The World Trade Organization said on Wednesday it largely backed complaints by Japan and the European Union against a renewable energy programme in the Canadian province of Ontario.
The case has been closely watched because it deals with ``local content requirements'', where governments ensure their own firms get a guaranteed cut of big projects, and several similar disagreements could potentially be brought to the WTO judges.
The complainants had said that Canada's scheme discriminated unfairly against foreign companies.
China, which was a third party observer in the dispute, has already launched a challenge against the EU over renewable energy rules in Italy in Greece, alleging they discriminate against Chinese suppliers of solar power components.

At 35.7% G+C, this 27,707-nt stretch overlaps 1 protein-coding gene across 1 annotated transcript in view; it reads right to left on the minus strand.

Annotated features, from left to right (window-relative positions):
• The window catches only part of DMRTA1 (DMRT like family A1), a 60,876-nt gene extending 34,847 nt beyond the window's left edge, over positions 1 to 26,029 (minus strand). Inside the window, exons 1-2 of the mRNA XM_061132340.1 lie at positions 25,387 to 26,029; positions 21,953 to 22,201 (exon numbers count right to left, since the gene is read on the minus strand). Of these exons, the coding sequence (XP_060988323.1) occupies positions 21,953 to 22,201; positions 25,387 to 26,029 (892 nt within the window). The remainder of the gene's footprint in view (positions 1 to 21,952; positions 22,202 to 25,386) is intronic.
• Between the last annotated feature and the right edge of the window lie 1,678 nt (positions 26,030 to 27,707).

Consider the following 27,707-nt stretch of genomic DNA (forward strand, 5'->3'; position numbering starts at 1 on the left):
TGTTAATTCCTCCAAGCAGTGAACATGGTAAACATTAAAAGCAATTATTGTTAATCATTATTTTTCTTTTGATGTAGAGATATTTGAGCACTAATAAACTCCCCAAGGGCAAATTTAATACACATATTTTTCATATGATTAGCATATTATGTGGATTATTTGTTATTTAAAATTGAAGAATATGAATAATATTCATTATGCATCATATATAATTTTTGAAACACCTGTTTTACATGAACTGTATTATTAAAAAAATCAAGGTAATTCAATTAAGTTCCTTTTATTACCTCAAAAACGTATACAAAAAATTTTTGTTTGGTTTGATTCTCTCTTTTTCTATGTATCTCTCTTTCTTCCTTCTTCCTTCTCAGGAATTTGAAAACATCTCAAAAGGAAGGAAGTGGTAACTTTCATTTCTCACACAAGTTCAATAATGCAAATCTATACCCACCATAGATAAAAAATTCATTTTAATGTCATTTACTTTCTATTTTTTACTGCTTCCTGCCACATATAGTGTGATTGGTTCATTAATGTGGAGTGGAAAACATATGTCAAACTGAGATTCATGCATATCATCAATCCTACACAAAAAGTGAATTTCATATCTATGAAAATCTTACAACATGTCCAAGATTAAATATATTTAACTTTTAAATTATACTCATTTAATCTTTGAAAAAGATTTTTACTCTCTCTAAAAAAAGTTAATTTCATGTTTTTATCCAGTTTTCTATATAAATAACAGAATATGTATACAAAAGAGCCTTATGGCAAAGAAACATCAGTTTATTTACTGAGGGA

Brazil, India, Indonesia and Nigeria have been criticised repeatedly in WTO committee meetings for having similar local content clauses in big infrastructure projects.
The WTO adjudication panel agreed Canada had broken some of the trade body's rules, but was split on the question of whether Ontario's scheme constituted an illegal subsidy that had disadvantaged importers.
But the panel offered a suggestion about how the Japanese and EU cases could have been framed to overcome their objections.
Canada, the EU and Japan all have the right to appeal.